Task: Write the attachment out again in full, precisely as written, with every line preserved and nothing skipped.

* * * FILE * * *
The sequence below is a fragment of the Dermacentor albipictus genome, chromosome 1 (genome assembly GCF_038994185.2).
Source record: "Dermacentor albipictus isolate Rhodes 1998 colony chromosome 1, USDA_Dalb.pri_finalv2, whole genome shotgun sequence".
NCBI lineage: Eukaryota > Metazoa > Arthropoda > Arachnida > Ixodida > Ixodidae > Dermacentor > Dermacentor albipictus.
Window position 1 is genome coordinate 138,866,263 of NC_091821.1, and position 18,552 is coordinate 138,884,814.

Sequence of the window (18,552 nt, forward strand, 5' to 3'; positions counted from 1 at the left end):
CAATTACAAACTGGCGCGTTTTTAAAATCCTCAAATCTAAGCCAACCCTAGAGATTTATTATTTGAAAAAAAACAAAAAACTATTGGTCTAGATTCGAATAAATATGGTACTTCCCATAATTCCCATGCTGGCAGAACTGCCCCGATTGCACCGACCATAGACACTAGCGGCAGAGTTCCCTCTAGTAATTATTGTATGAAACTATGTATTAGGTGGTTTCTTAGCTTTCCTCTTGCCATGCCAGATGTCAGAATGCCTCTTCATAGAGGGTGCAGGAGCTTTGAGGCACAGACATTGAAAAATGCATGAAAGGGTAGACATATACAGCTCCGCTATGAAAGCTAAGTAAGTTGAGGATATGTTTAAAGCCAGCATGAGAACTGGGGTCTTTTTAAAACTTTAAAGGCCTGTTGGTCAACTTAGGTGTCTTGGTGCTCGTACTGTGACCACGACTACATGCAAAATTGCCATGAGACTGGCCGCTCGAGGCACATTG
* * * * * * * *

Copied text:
The sequence below is a fragment of the Dermacentor albipictus genome, chromosome 1 (genome assembly GCF_038994185.2).
Source record: "Dermacentor albipictus isolate Rhodes 1998 colony chromosome 1, USDA_Dalb.pri_finalv2, whole genome shotgun sequence".
NCBI lineage: Eukaryota > Metazoa > Arthropoda > Arachnida > Ixodida > Ixodidae > Dermacentor > Dermacentor albipictus.
Window position 1 is genome coordinate 138,866,263 of NC_091821.1, and position 18,552 is coordinate 138,884,814.

Sequence of the window (18,552 nt, forward strand, 5' to 3'; positions counted from 1 at the left end):
CAATTACAAACTGGCGCGTTTTTAAAATCCTCAAATCTAAGCCAACCCTAGAGATTTATTATTTGAAAAAAAACAAAAAACTATTGGTCTAGATTCGAATAAATATGGTACTTCCCATAATTCCCATGCTGGCAGAACTGCCCCGATTGCACCGACCATAGACACTAGCGGCAGAGTTCCCTCTAGTAATTATTGTATGAAACTATGTATTAGGTGGTTTCTTAGCTTTCCTCTTGCCATGCCAGATGTCAGAATGCCTCTTCATAGAGGGTGCAGGAGCTTTGAGGCACAGACATTGAAAAATGCATGAAAGGGTAGACATATACAGCTCCGCTATGAAAGCTAAGTAAGTTGAGGATATGTTTAAAGCCAGCATGAGAACTGGGGTCTTTTTAAAACTTTAAAGGCCTGTTGGTCAACTTAGGTGTCTTGGTGCTCGTACTGTGACCACGACTACATGCAAAATTGCCATGAGACTGGCCGCTCGAGGCACATTG